The virtualization of reality and the simulation of human consciousness by engaging the full range of the viewer's sensory mechanisms is illustrated by cinematographer Morton Heilig's claim in the 1950s that the cinema of the future—a medium already transformed by such innovations as the panoramic perspective of Cinerama—would "no longer be a 'visual art,' but an art of consciousness … [a] simulation so lifelike that it gives the spectator the sensation of being physically in the scene" (p. 250; emphasis in original). The experience of "being there" has since been a paramount quest in the development of virtual reality. Heilig's Sensorama, for example, a nickolodeon-style arcade prototyped in the 1960s, immersed the viewer in a multisensory excursion through the streets of Brooklyn that engaged all the senses through the synchronization of media using the technology of film.
In the mid-1960s, the engineer Douglas Engelbart conducted critical research at the Augmentation Research Center at Stanford Research Institute, which resulted in the invention of the computer mouse, hypertext, and other interactive information technologies. For the first time, one could virtually navigate information space as an alternative to the linear methods of earlier forms of computing. The mouse pointer (cursor) and keyboard in conjunction with the visual display extended the intellectual reach of the individual. Engelbart believed that this intuitive and cybernetic approach to information processing would lead to the "augmentation of human intellect," by engaging the individual in new methodologies of complex problem solving, far beyond the scope of previous tools.
Computer graphics specialist Ivan Sutherland, the first scientist to bring real-time graphics simulation to the computer screen, advanced the possibilities of reality construction, claiming, "the ultimate display would, of course, be a room within which the computer can control the existence of matter … a bullet displayed in such a room would be fatal" (p. 256). At the University of Utah in 1970, Sutherland introduced the first head-mounted display (miniaturized graphics display) that enabled the superimposition of low-resolution computer graphics in the physical environment. Expressing the spirit of Lewis Carroll's Alice in Wonderland, Sutherland believed in a new mathematical wonderland that transformed the abstract nature of mathematical constructions into virtual objects and imaginary worlds.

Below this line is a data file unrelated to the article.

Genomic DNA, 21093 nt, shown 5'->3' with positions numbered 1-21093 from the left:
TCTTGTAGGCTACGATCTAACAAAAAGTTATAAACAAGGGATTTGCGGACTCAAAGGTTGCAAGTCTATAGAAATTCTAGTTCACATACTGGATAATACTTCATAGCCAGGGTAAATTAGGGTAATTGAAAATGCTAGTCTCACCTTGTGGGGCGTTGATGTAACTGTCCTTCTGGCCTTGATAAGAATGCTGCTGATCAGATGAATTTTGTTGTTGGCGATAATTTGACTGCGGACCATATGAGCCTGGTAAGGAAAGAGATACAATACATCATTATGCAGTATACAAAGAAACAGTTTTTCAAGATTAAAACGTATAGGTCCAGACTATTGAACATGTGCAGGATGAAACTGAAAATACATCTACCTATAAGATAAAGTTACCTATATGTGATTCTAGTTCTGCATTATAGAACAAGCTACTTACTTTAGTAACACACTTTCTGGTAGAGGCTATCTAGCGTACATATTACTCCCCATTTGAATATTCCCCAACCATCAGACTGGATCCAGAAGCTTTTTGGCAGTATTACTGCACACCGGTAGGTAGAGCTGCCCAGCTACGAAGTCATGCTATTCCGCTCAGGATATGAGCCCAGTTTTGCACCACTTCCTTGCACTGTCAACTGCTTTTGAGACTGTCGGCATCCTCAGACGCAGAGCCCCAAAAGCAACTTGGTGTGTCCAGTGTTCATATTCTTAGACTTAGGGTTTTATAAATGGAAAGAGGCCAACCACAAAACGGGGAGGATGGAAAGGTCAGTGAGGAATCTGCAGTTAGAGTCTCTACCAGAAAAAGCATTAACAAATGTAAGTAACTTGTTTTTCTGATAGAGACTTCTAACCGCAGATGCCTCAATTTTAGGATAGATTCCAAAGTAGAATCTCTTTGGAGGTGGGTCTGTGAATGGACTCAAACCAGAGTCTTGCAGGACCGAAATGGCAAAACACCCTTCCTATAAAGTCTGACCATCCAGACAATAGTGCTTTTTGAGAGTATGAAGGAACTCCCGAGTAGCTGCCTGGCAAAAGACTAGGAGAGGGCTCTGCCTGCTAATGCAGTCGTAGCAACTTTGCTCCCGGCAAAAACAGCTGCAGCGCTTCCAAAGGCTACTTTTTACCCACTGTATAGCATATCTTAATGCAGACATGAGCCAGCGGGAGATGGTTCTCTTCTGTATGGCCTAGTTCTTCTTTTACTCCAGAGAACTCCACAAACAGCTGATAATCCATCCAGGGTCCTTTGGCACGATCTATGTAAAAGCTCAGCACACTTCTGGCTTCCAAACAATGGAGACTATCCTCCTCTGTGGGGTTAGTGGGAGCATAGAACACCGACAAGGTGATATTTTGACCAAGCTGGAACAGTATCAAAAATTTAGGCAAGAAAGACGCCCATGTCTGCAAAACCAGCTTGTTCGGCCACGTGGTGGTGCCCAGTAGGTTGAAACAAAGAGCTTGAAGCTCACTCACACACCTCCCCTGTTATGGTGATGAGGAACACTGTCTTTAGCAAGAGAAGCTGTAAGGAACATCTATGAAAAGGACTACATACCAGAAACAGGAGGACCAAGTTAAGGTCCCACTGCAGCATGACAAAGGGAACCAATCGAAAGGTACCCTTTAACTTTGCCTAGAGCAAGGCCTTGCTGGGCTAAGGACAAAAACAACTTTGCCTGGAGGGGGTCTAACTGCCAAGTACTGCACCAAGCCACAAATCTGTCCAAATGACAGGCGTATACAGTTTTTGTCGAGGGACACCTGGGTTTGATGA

The defining development in virtual reality was carried out in the late 1980s at the NASA-Ames Research Center in northern California by the artist and scientist Scott Fisher, who sought to render virtual worlds even more closely coupled to our sensory mechanisms. Fisher oversaw the creation of the VIEW system (Virtual Interactive Environment Workstation), the first virtual reality (VR) system that integrated the head-mounted display, dataglove (sensing device worn as a glove), voice recognition, and three-dimensional (3-D) audio, which enables the listener to experience the location and movement of specific sounds more realistically than the two-dimensional stereo field of left to right. As a result of this research, Fisher established the field of telepresence, in which one could virtually transport oneself to another place, real or imaginary, experiencing remote spaces and controlling objects at a distance. According to Fisher, virtual reality's potential was now as limitless as reality itself.
In the early 1990s, Daniel Sandin, along with his colleagues Thomas DeFanti and Carolina Cruz-Neira, developed the CAVE System (Cave Automatic Virtual Environment) to project interactive, computer-generated 3-D imagery and audio into a physical space defined by multiple projection screens and a surround-sound system. The immersive nature of CAVE was intended as an allusion to Plato's Cave, evoking the shadowy presence of the representation of reality. The CAVE System also returns full circle to the earliest attempts at virtualization and multisensory experience, as practiced in the prehistoric caves of Lascaux, seventeen thousand years earlier.